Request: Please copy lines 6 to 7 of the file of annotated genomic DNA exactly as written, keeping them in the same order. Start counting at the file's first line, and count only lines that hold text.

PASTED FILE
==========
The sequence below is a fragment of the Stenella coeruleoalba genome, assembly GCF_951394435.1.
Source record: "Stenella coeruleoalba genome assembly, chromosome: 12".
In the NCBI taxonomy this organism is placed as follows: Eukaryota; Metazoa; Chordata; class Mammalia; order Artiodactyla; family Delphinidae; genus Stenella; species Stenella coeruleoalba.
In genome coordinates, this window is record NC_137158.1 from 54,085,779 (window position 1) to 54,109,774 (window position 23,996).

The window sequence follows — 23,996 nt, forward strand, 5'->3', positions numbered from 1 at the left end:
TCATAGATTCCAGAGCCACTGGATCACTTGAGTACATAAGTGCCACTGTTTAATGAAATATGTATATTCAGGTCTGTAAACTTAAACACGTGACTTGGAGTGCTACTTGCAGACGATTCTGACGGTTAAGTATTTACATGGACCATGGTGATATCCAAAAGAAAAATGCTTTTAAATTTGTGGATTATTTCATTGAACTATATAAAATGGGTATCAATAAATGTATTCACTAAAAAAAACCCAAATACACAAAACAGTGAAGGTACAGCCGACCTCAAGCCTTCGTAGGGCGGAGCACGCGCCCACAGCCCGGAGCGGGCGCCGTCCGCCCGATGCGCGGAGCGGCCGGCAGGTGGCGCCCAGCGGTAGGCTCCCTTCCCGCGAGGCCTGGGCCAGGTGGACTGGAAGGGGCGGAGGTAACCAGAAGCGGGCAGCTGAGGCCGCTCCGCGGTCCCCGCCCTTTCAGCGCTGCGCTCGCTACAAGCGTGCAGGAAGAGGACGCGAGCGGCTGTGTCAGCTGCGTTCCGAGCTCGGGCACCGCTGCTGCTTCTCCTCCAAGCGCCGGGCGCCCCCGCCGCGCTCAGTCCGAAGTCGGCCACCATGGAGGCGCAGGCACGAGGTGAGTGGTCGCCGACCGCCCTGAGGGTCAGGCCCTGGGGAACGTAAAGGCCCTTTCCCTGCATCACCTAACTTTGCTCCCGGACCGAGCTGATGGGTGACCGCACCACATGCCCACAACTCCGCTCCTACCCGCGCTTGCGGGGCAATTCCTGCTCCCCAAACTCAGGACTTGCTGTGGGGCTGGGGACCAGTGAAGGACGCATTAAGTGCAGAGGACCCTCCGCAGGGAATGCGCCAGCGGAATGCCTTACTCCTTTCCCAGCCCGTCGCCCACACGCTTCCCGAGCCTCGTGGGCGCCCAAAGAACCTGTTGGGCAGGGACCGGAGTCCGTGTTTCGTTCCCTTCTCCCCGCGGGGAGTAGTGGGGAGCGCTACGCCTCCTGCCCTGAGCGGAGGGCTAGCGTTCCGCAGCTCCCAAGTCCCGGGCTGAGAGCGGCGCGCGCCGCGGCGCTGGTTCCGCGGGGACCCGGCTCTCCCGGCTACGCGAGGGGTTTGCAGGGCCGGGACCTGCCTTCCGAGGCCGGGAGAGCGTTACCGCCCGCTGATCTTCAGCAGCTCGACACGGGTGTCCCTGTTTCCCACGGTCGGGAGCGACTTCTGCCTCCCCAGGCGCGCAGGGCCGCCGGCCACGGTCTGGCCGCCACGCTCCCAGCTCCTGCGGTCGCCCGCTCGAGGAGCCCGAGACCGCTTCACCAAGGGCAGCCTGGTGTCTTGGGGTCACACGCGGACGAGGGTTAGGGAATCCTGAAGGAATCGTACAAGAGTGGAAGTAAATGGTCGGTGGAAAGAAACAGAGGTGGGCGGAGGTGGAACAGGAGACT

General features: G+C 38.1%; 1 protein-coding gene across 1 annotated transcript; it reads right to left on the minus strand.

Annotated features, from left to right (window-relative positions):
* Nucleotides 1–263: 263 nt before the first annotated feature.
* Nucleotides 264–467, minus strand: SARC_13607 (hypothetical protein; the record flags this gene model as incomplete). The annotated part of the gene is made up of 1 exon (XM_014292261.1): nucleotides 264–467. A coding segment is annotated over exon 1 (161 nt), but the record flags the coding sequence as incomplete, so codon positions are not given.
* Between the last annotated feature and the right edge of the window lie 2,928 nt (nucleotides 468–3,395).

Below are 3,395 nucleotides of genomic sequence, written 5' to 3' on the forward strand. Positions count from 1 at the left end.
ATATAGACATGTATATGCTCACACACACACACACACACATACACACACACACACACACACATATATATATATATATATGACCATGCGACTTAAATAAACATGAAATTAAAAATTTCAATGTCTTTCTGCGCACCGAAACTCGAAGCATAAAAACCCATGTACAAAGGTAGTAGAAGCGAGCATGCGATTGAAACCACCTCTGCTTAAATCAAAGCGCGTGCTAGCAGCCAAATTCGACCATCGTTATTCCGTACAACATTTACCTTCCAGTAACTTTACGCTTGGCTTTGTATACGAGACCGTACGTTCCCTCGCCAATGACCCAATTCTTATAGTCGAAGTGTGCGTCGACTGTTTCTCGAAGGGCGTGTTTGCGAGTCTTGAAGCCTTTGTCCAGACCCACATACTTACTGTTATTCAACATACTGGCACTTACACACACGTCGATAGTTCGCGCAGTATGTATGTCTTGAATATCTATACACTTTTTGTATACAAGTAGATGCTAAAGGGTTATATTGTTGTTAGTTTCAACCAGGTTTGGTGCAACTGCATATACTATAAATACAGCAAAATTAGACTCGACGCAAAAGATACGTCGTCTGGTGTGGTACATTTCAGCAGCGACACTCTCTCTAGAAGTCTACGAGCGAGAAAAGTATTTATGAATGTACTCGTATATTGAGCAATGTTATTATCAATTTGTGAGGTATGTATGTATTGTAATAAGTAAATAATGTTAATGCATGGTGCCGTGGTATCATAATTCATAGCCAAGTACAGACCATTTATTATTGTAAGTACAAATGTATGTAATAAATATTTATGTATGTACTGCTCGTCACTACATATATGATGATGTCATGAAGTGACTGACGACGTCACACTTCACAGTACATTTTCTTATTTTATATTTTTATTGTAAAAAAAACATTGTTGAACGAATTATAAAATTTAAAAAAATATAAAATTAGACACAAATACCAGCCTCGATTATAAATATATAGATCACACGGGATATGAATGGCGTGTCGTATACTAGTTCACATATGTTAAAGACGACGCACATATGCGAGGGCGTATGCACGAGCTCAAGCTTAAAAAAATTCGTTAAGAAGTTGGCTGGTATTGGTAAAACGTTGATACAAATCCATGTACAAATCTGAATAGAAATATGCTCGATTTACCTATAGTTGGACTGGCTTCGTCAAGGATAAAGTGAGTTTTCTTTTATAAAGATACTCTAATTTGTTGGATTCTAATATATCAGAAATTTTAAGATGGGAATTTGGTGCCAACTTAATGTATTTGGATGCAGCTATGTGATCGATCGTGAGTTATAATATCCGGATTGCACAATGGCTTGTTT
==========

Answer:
TCATAGATTCCAGAGCCACTGGATCACTTGAGTACATAAGTGCCACTGTTTAATGAAATATGTATATTCAGGTCTGTAAACTTAAACACGTGACTTGGAGTGCTACTTGCAGACGATTCTGACGGTTAAGTATTTACATGGACCATGGTGATATCCAAAAGAAAAATGCTTTTAAATTTGTGGATTATTTCATTGAACTATATAAAATGGGTATCAATAAATGTATTCACTAAAAAAAACCCAAATACACAAAACAGTGAAGGTACAGCCGACCTCAAGCCTTCGTAGGGCGGAGCACGCGCCCACAGCCCGGAGCGGGCGCCGTCCGCCCGATGCGCGGAGCGGCCGGCAGGTGGCGCCCAGCGGTAGGCTCCCTTCCCGCGAGGCCTGGGCCAGGTGGACTGGAAGGGGCGGAGGTAACCAGAAGCGGGCAGCTGAGGCCGCTCCGCGGTCCCCGCCCTTTCAGCGCTGCGCTCGCTACAAGCGTGCAGGAAGAGGACGCGAGCGGCTGTGTCAGCTGCGTTCCGAGCTCGGGCACCGCTGCTGCTTCTCCTCCAAGCGCCGGGCGCCCCCGCCGCGCTCAGTCCGAAGTCGGCCACCATGGAGGCGCAGGCACGAGGTGAGTGGTCGCCGACCGCCCTGAGGGTCAGGCCCTGGGGAACGTAAAGGCCCTTTCCCTGCATCACCTAACTTTGCTCCCGGACCGAGCTGATGGGTGACCGCACCACATGCCCACAACTCCGCTCCTACCCGCGCTTGCGGGGCAATTCCTGCTCCCCAAACTCAGGACTTGCTGTGGGGCTGGGGACCAGTGAAGGACGCATTAAGTGCAGAGGACCCTCCGCAGGGAATGCGCCAGCGGAATGCCTTACTCCTTTCCCAGCCCGTCGCCCACACGCTTCCCGAGCCTCGTGGGCGCCCAAAGAACCTGTTGGGCAGGGACCGGAGTCCGTGTTTCGTTCCCTTCTCCCCGCGGGGAGTAGTGGGGAGCGCTACGCCTCCTGCCCTGAGCGGAGGGCTAGCGTTCCGCAGCTCCCAAGTCCCGGGCTGAGAGCGGCGCGCGCCGCGGCGCTGGTTCCGCGGGGACCCGGCTCTCCCGGCTACGCGAGGGGTTTGCAGGGCCGGGACCTGCCTTCCGAGGCCGGGAGAGCGTTACCGCCCGCTGATCTTCAGCAGCTCGACACGGGTGTCCCTGTTTCCCACGGTCGGGAGCGACTTCTGCCTCCCCAGGCGCGCAGGGCCGCCGGCCACGGTCTGGCCGCCACGCTCCCAGCTCCTGCGGTCGCCCGCTCGAGGAGCCCGAGACCGCTTCACCAAGGGCAGCCTGGTGTCTTGGGGTCACACGCGGACGAGGGTTAGGGAATCCTGAAGGAATCGTACAAGAGTGGAAGTAAATGGTCGGTGGAAAGAAACAGAGGTGGGCGGAGGTGGAACAGGAGACT

General features: G+C 38.1%; 1 protein-coding gene across 1 annotated transcript; it reads right to left on the minus strand.